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I'm trying to find a closed form formula for the price of an asset $D$ that has the following properties:

  1. The asset grows by some interest rate $\mu$ at every instant.
  2. Another asset's ($B$) interest rate $\sigma$ is also added to the asset at every instant.

I came up with the following differential equation to express this (up to debate whether this is correct):

$$ \Delta D = D \mu \Delta t + B \sigma \Delta t $$

Solving this for $D(t)$ without the $B \sigma \Delta t$ part would be easy (some exponential function) but this additive factor trips me up (sorry if trivial, uni has been a while). I have a feeling this can be done with the product rule just by looking at the shape of the formula.

Also, I know that $B$ grows according to some interest rate $\sigma$ so $B(t)=B_1 e^{\sigma t}$.

Update:

Here's my (almost certainly incorrect) attempt using the product rule:

We want to solve:

$$ \frac{dD}{dt} = D \mu + B \sigma \tag{1}\label{1} $$

Let's assume $D(t)=u(t)*v(t)$.

From the product rule, we have:

$$ \frac{dD}{dt} = v \frac{du}{dt} + u \frac{dv}{dt} \tag{2}\label{2} $$

Equating the first terms of $\ref{1}$ and $\ref{2}$, we can set:

$$ D \mu = v \frac{du}{dt} $$

Substituting $D=uv$ we have:

$$ uv \mu = v \frac{du}{dt} \\ \frac{du}{dt} = u \mu $$ $$ u = u_1 e^{\mu t} \tag{3}\label{3} $$ Equating the second terms of $\ref{1}$ and $\ref{2}$, we can set:

$$ B \sigma = u \frac{dv}{dt} $$

Rearranging, we have:

$$ \frac{dv}{dt} = \frac{B}{u} \sigma $$

Substituting $B(t)=B_1 e^{\sigma t}$ (known from the original problem statement) and $\ref{3}$, we have:

$$ \frac{dv}{dt} = \frac{B_1 e^{\sigma t}}{u_1 e^{\mu t}} \sigma \\ \frac{dv}{dt} = \frac{B_1 \sigma}{u_1} e^{ \left( \sigma - \mu \right) t} $$ $$ v = \frac{B_1 \sigma}{ \left( \sigma - \mu \right) u_1} e^{ \left( \sigma - \mu \right) t} \tag{4}\label{4} $$

Combining $\ref{3}$ and $\ref{4}$, we have:

$$ D = uv = \frac{B_1 \sigma}{ \sigma - \mu} e^{ \sigma t} $$

I don't like this for many reasons though. If $\mu > \sigma$ this will grow in the negative direction, which doesn't make sense. More interest should surely increase the growth of $D$, not decrease it. Also, intuitively I expect $\mu$ to appear in an exponential somewhere (it is interest, after all). Where am I making a mistake?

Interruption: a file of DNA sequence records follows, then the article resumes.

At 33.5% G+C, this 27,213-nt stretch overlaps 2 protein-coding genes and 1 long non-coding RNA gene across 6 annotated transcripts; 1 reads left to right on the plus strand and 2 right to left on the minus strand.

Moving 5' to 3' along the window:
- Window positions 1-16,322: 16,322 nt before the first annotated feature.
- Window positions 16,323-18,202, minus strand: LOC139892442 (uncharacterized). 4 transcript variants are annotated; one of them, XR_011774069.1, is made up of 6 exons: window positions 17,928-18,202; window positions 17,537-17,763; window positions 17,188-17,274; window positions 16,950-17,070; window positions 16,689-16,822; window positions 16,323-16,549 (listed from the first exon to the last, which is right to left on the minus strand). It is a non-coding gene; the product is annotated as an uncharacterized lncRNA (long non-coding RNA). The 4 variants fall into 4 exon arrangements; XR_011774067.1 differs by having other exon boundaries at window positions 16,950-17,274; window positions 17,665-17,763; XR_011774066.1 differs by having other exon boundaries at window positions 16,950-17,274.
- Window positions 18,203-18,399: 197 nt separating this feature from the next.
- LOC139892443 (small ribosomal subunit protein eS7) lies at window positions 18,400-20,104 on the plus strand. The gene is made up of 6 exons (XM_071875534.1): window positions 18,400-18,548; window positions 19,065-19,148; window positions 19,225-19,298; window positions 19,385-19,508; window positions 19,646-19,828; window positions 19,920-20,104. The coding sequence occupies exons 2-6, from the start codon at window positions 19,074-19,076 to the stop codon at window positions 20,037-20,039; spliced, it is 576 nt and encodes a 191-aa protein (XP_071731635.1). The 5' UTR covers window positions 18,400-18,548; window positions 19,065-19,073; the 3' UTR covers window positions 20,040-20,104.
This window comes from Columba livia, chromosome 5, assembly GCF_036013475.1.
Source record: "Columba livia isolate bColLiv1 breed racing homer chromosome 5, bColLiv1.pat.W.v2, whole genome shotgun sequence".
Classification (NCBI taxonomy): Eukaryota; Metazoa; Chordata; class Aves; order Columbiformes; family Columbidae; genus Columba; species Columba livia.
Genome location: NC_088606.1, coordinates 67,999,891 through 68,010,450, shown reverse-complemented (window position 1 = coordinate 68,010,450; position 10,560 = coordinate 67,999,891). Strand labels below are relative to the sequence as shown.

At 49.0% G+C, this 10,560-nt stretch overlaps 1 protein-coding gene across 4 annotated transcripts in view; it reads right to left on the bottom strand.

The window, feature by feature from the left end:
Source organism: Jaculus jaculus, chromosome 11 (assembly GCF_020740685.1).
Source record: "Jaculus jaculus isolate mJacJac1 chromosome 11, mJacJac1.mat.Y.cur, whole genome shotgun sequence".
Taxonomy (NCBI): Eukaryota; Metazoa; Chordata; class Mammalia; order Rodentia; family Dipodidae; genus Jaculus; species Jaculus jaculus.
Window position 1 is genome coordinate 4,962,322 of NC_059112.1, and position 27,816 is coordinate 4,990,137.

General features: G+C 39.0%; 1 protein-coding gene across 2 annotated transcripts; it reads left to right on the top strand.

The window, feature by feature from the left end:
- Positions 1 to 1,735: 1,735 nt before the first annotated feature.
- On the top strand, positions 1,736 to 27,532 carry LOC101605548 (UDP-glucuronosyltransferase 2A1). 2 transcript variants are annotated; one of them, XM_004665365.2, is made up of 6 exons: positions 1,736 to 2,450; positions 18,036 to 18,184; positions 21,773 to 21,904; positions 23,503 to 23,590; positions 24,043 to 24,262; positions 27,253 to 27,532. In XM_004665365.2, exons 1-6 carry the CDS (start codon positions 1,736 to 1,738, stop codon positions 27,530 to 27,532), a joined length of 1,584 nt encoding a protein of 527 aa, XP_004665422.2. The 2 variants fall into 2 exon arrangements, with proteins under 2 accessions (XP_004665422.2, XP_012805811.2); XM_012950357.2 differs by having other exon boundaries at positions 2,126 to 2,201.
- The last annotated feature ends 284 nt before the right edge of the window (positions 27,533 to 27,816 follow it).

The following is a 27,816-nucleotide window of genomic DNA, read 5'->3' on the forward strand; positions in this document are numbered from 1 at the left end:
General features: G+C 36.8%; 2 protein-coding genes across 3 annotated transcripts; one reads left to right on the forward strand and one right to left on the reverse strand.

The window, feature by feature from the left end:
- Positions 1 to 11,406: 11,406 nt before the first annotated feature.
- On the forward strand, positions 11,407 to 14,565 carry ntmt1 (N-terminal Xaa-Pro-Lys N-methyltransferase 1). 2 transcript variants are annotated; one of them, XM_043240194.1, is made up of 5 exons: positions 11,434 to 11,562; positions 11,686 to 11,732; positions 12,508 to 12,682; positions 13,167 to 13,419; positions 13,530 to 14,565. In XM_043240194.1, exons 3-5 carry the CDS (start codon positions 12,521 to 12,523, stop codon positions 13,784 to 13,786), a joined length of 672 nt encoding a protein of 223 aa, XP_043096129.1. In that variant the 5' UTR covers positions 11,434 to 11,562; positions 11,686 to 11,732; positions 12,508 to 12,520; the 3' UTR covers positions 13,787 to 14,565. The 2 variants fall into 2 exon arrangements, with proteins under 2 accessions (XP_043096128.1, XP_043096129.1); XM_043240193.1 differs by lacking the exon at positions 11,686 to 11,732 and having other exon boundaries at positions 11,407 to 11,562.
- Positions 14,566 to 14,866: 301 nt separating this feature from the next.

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Your system of differential equations is: \begin{align} \text{d}B_t&=\sigma B_t\text{d}t \\[2pt] \text{d}D_t&=(\mu D_t+\sigma B_t)\text{d}t \end{align} Define the process $X_t:=e^{-\mu t}D_t$ and differentiate: \begin{align} \text{d}X_t&=-\mu e^{-\mu t}D_t\text{d}t+e^{-\mu t}\text{d}D_t \\ &=\sigma e^{-\mu t}B_t\text{d}t \\ &=\sigma e^{(\sigma-\mu)t}B_0\text{d}t \end{align} By integration, we readily obtain: \begin{align} X_t&=D_0+\sigma B_0\left(\frac{e^{(\sigma-\mu)t}-1}{\sigma-\mu}\right) \end{align} That is: \begin{align} D_t=e^{\mu t}D_0+\frac{\sigma}{\sigma-\mu}(e^{\sigma t}-e^{\mu t})B_0 \end{align} An interesting observation to understand the dynamics is that: $$\lim_{\mu\rightarrow\sigma}D_t=(D_0+\sigma t B_0)e^{\sigma t}$$ This last equation is consistent with your initial dynamics: the process $D_t$ has a growth component equal to the continuous return generated by $B_t$, which for each infinitesimal unit of time generates a return equal to $\sigma B_t$. The "simple interest" earned between $0$ and $t$ will therefore be equal to: $$\text{Rate}\times\text{Time}\times\text{Initial wealth}=\sigma\times t\times B_0$$ But this quantity is also continuously being compounded at rate $\sigma$, so that the final wealth earned from the second term is $\sigma t B_0e^{\sigma t}$.

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  • $\begingroup$ Thank you! 2 questions: $$ $$ 1. How did you know to define $X_t$ with the $e^{- \mu t}$ term? Is this a common technique?$$ $$ 2. Why did my initial attempt at using the product rule not work? Is it because I assumed $D$ to have a form that it doesn't? $$ $$ I think there's a typo when you're calculating the limit: $e^{\mu t}$ should be $e^{\sigma t}$ on the RHS. The site doesn't allow me to make me <6 character edits though (silly rule IMO). $\endgroup$
    – Attila Kun
    Jan 22, 2022 at 15:46
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    $\begingroup$ Thank you @AttilaKun. For 1, check this answer, it might help. This is known as the method of integrating factors. For 2. I guess that that is the reason, namely you assumed a functional form that is not the actual one. $\endgroup$ Jan 22, 2022 at 16:18
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    $\begingroup$ I'm noticing now that my solution is the special case of your solution in case of $\frac{D_0}{B_0}=\frac{\sigma}{\sigma - \mu}$. Bit surprising to me. $\endgroup$
    – Attila Kun
    Jan 22, 2022 at 17:09
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    $\begingroup$ Actually, I shouldn't be surprised. Your solution can indeed be written as a product of 2 functions of $t$ if $\frac{D_0}{B_0}=\frac{\sigma}{\sigma - \mu}$. $\endgroup$
    – Attila Kun
    Jan 22, 2022 at 17:18

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